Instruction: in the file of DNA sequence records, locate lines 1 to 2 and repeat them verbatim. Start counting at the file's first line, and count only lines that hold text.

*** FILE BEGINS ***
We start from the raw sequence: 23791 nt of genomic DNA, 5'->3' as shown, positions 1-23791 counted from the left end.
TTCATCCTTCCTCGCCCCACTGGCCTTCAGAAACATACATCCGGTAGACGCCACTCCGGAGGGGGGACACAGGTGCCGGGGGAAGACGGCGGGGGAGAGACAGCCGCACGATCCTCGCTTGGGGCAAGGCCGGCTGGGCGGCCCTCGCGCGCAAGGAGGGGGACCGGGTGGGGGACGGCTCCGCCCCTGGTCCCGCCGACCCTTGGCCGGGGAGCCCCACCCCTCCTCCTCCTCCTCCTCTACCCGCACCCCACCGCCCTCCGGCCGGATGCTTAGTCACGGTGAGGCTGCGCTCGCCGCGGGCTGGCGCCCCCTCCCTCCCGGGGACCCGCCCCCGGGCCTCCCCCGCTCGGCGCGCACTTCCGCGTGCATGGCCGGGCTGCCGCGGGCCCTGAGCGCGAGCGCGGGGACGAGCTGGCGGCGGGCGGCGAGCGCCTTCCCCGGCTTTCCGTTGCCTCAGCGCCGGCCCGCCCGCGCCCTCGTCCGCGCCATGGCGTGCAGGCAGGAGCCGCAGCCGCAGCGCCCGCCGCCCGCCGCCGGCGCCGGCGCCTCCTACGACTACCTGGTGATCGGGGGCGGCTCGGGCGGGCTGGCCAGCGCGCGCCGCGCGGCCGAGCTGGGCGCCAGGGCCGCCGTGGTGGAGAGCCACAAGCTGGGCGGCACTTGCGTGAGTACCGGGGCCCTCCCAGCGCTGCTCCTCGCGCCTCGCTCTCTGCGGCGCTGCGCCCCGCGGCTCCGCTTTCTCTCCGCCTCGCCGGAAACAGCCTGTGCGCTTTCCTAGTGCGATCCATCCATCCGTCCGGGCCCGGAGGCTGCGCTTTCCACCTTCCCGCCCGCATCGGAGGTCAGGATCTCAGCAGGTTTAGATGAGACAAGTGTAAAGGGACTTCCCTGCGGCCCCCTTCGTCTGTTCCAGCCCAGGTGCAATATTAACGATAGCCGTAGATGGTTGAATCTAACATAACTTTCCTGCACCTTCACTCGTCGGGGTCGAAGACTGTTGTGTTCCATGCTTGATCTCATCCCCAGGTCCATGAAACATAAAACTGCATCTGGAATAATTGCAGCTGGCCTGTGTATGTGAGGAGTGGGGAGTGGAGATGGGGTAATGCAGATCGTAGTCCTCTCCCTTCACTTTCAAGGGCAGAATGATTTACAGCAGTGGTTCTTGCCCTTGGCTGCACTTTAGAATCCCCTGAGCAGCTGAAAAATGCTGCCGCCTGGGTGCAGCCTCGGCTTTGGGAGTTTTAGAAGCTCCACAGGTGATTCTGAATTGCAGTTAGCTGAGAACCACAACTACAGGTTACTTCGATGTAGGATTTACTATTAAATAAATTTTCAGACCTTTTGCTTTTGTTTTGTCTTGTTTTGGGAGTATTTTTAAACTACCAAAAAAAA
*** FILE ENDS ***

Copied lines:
We start from the raw sequence: 23791 nt of genomic DNA, 5'->3' as shown, positions 1-23791 counted from the left end.
TTCATCCTTCCTCGCCCCACTGGCCTTCAGAAACATACATCCGGTAGACGCCACTCCGGAGGGGGGACACAGGTGCCGGGGGAAGACGGCGGGGGAGAGACAGCCGCACGATCCTCGCTTGGGGCAAGGCCGGCTGGGCGGCCCTCGCGCGCAAGGAGGGGGACCGGGTGGGGGACGGCTCCGCCCCTGGTCCCGCCGACCCTTGGCCGGGGAGCCCCACCCCTCCTCCTCCTCCTCCTCTACCCGCACCCCACCGCCCTCCGGCCGGATGCTTAGTCACGGTGAGGCTGCGCTCGCCGCGGGCTGGCGCCCCCTCCCTCCCGGGGACCCGCCCCCGGGCCTCCCCCGCTCGGCGCGCACTTCCGCGTGCATGGCCGGGCTGCCGCGGGCCCTGAGCGCGAGCGCGGGGACGAGCTGGCGGCGGGCGGCGAGCGCCTTCCCCGGCTTTCCGTTGCCTCAGCGCCGGCCCGCCCGCGCCCTCGTCCGCGCCATGGCGTGCAGGCAGGAGCCGCAGCCGCAGCGCCCGCCGCCCGCCGCCGGCGCCGGCGCCTCCTACGACTACCTGGTGATCGGGGGCGGCTCGGGCGGGCTGGCCAGCGCGCGCCGCGCGGCCGAGCTGGGCGCCAGGGCCGCCGTGGTGGAGAGCCACAAGCTGGGCGGCACTTGCGTGAGTACCGGGGCCCTCCCAGCGCTGCTCCTCGCGCCTCGCTCTCTGCGGCGCTGCGCCCCGCGGCTCCGCTTTCTCTCCGCCTCGCCGGAAACAGCCTGTGCGCTTTCCTAGTGCGATCCATCCATCCGTCCGGGCCCGGAGGCTGCGCTTTCCACCTTCCCGCCCGCATCGGAGGTCAGGATCTCAGCAGGTTTAGATGAGACAAGTGTAAAGGGACTTCCCTGCGGCCCCCTTCGTCTGTTCCAGCCCAGGTGCAATATTAACGATAGCCGTAGATGGTTGAATCTAACATAACTTTCCTGCACCTTCACTCGTCGGGGTCGAAGACTGTTGTGTTCCATGCTTGATCTCATCCCCAGGTCCATGAAACATAAAACTGCATCTGGAATAATTGCAGCTGGCCTGTGTATGTGAGGAGTGGGGAGTGGAGATGGGGTAATGCAGATCGTAGTCCTCTCCCTTCACTTTCAAGGGCAGAATGATTTACAGCAGTGGTTCTTGCCCTTGGCTGCACTTTAGAATCCCCTGAGCAGCTGAAAAATGCTGCCGCCTGGGTGCAGCCTCGGCTTTGGGAGTTTTAGAAGCTCCACAGGTGATTCTGAATTGCAGTTAGCTGAGAACCACAACTACAGGTTACTTCGATGTAGGATTTACTATTAAATAAATTTTCAGACCTTTTGCTTTTGTTTTGTCTTGTTTTGGGAGTATTTTTAAACTACCAAAAAAAA